A second-order accurate immersed boundary method for fully resolved simulations of particle-laden flows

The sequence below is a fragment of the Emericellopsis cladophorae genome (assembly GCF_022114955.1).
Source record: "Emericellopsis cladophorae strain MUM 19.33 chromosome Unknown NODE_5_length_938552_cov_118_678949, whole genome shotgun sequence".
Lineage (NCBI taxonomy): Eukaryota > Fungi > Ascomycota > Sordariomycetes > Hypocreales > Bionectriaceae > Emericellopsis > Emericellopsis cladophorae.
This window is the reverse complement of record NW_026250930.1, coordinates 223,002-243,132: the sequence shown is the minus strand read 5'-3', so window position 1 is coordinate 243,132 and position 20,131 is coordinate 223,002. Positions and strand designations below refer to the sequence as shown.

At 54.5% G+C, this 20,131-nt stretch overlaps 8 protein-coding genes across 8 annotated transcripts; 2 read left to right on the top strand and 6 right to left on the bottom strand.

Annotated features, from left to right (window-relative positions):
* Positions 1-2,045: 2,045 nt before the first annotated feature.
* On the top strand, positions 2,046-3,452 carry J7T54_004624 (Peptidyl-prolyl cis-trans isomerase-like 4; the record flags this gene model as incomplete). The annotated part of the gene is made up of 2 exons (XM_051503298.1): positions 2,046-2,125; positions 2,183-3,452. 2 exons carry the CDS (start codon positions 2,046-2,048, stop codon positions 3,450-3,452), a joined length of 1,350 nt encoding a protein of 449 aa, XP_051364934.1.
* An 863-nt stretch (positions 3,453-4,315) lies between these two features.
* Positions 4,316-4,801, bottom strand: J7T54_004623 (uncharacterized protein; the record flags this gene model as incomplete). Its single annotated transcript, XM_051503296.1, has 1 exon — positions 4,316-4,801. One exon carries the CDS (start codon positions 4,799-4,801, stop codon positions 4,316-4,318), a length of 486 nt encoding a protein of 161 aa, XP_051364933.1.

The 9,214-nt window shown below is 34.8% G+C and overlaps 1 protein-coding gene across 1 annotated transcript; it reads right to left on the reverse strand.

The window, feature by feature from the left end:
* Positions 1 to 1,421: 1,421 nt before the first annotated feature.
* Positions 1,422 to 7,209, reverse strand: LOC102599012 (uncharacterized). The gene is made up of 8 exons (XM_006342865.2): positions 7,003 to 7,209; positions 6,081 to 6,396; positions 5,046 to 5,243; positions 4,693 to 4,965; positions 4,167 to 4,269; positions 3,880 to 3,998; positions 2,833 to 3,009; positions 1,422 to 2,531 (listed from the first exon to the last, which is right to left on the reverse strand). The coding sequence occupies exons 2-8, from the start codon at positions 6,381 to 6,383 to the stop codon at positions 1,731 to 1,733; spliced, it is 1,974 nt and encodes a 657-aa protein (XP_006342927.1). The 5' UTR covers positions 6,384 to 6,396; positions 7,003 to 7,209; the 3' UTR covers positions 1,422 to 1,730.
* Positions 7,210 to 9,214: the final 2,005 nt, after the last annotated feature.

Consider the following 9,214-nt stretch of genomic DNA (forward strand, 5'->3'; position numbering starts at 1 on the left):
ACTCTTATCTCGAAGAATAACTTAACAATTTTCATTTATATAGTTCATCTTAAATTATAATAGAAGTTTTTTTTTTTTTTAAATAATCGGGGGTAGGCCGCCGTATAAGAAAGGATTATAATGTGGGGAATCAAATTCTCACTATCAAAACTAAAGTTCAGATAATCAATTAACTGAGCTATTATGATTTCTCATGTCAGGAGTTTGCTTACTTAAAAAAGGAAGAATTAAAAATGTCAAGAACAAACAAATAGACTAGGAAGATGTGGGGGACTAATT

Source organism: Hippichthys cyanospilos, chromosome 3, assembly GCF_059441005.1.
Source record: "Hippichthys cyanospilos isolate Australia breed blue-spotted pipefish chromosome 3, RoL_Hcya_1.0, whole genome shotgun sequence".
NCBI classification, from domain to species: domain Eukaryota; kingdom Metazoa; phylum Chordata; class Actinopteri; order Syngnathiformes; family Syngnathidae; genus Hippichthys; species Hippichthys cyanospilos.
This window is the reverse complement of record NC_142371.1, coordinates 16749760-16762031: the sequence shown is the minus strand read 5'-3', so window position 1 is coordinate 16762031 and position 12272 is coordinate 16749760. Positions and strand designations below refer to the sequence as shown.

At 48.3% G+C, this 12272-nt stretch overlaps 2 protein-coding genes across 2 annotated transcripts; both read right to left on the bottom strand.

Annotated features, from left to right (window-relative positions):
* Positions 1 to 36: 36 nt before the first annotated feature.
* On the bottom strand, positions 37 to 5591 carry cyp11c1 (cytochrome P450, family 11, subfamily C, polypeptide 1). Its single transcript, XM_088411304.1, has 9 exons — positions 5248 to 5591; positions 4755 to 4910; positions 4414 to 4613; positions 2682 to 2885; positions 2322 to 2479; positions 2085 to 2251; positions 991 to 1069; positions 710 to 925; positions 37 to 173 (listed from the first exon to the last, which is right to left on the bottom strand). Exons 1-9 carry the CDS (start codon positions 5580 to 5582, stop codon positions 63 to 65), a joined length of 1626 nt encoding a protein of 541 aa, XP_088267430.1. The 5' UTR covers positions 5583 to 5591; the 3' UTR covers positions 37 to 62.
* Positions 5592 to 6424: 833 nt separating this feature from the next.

An immersed boundary method (IBM) with second-order spatial accuracy is presented for fully resolved simulations of incompressible viscous flows laden with rigid particles. The method is based on the computationally efficient direct-forcing method of Uhlmann [M. Uhlmann, An immersed boundary method with direct forcing for simulation of particulate flows, J. Comput. Phys. 209 (2005) 448–476] that is embedded in a finite-volume/pressure-correction method. The IBM consists of two grids: a fixed uniform Eulerian grid for the fluid phase and a uniform Lagrangian grid attached to and moving with the particles. A regularized delta function is used to communicate between the two grids and proved to be effective in suppressing grid locking. Without significant loss of efficiency, the original method is improved by: (1) a better approximation of the no-slip/no-penetration (ns/np) condition on the surface of the particles by a multidirect forcing scheme, (2) a correction for the excess in the effective particle diameter by a slight retraction of the Lagrangian grid from the surface towards the interior of the particles with a fraction of the Eulerian grid spacing, and (3) an enhancement of the numerical stability for particle–fluid mass density ratios near unity by a direct account of the inertia of the fluid contained within the particles. The new IBM contains two new parameters: the number of iterations Ns of the multidirect forcing scheme and the retraction distance rd. The effect of Ns and rd on the accuracy is investigated for five different flows. The results show that rd has a strong influence on the effective particle diameter and little influence on the error in the ns/np condition, while exactly the opposite holds for Ns. A novel finding of this study is the demonstration that rd has a strong influence on the order of grid convergence. It is found that for spheres the choice of rd = 0.3Îx yields second-order accuracy compared to first-order accuracy of the original method that corresponds to rd = 0. Finally, Ns = 2 appears optimal for reducing the error in the ns/np condition and maintaining the computational efficiency of the method.